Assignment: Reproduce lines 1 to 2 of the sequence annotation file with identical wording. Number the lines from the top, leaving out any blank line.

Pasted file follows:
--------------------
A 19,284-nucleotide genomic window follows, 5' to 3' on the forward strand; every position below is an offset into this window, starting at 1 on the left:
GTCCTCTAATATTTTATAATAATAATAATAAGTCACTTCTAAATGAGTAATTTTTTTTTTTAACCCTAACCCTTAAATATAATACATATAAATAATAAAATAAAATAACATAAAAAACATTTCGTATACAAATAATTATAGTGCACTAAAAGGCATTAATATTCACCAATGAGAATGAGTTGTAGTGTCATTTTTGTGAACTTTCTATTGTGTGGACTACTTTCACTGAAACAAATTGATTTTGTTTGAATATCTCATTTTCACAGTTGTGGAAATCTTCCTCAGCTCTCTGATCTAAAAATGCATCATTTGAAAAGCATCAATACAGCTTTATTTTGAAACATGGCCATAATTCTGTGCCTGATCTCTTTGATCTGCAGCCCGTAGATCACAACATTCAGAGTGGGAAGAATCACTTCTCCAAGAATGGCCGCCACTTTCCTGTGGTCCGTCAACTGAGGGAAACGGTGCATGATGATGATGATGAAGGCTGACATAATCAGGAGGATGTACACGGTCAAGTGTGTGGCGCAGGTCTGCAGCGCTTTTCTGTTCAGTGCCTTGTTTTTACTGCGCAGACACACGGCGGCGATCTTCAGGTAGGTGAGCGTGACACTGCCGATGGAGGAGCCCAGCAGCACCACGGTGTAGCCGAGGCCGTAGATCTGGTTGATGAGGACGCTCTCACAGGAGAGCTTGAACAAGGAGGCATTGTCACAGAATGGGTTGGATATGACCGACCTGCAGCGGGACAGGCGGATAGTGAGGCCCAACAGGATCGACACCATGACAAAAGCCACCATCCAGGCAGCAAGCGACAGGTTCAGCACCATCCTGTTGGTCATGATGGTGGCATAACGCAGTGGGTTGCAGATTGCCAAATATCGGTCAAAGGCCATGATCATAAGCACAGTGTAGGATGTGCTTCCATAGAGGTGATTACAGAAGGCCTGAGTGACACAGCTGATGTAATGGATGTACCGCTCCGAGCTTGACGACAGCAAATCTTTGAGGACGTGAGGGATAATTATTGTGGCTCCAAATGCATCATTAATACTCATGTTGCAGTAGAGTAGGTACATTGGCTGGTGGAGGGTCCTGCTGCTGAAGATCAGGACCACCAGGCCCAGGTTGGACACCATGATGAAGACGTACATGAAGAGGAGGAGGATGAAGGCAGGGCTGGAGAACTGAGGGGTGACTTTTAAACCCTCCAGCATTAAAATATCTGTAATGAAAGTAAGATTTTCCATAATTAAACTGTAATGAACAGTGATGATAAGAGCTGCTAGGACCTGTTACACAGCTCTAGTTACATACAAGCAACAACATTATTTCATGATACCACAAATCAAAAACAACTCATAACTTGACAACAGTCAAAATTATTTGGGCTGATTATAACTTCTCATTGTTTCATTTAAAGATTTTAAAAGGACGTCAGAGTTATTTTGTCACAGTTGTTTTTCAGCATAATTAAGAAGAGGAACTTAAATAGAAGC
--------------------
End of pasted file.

A 19,284-nucleotide genomic window follows, 5' to 3' on the forward strand; every position below is an offset into this window, starting at 1 on the left:
GTCCTCTAATATTTTATAATAATAATAATAAGTCACTTCTAAATGAGTAATTTTTTTTTTTAACCCTAACCCTTAAATATAATACATATAAATAATAAAATAAAATAACATAAAAAACATTTCGTATACAAATAATTATAGTGCACTAAAAGGCATTAATATTCACCAATGAGAATGAGTTGTAGTGTCATTTTTGTGAACTTTCTATTGTGTGGACTACTTTCACTGAAACAAATTGATTTTGTTTGAATATCTCATTTTCACAGTTGTGGAAATCTTCCTCAGCTCTCTGATCTAAAAATGCATCATTTGAAAAGCATCAATACAGCTTTATTTTGAAACATGGCCATAATTCTGTGCCTGATCTCTTTGATCTGCAGCCCGTAGATCACAACATTCAGAGTGGGAAGAATCACTTCTCCAAGAATGGCCGCCACTTTCCTGTGGTCCGTCAACTGAGGGAAACGGTGCATGATGATGATGATGAAGGCTGACATAATCAGGAGGATGTACACGGTCAAGTGTGTGGCGCAGGTCTGCAGCGCTTTTCTGTTCAGTGCCTTGTTTTTACTGCGCAGACACACGGCGGCGATCTTCAGGTAGGTGAGCGTGACACTGCCGATGGAGGAGCCCAGCAGCACCACGGTGTAGCCGAGGCCGTAGATCTGGTTGATGAGGACGCTCTCACAGGAGAGCTTGAACAAGGAGGCATTGTCACAGAATGGGTTGGATATGACCGACCTGCAGCGGGACAGGCGGATAGTGAGGCCCAACAGGATCGACACCATGACAAAAGCCACCATCCAGGCAGCAAGCGACAGGTTCAGCACCATCCTGTTGGTCATGATGGTGGCATAACGCAGTGGGTTGCAGATTGCCAAATATCGGTCAAAGGCCATGATCATAAGCACAGTGTAGGATGTGCTTCCATAGAGGTGATTACAGAAGGCCTGAGTGACACAGCTGATGTAATGGATGTACCGCTCCGAGCTTGACGACAGCAAATCTTTGAGGACGTGAGGGATAATTATTGTGGCTCCAAATGCATCATTAATACTCATGTTGCAGTAGAGTAGGTACATTGGCTGGTGGAGGGTCCTGCTGCTGAAGATCAGGACCACCAGGCCCAGGTTGGACACCATGATGAAGACGTACATGAAGAGGAGGAGGATGAAGGCAGGGCTGGAGAACTGAGGGGTGACTTTTAAACCCTCCAGCATTAAAATATCTGTAATGAAAGTAAGATTTTCCATAATTAAACTGTAATGAACAGTGATGATAAGAGCTGCTAGGACCTGTTACACAGCTCTAGTTACATACAAGCAACAACATTATTTCATGATACCACAAATCAAAAACAACTCATAACTTGACAACAGTCAAAATTATTTGGGCTGATTATAACTTCTCATTGTTTCATTTAAAGATTTTAAAAGGACGTCAGAGTTATTTTGTCACAGTTGTTTTTCAGCATAATTAAGAAGAGGAACTTAAATAGAAGC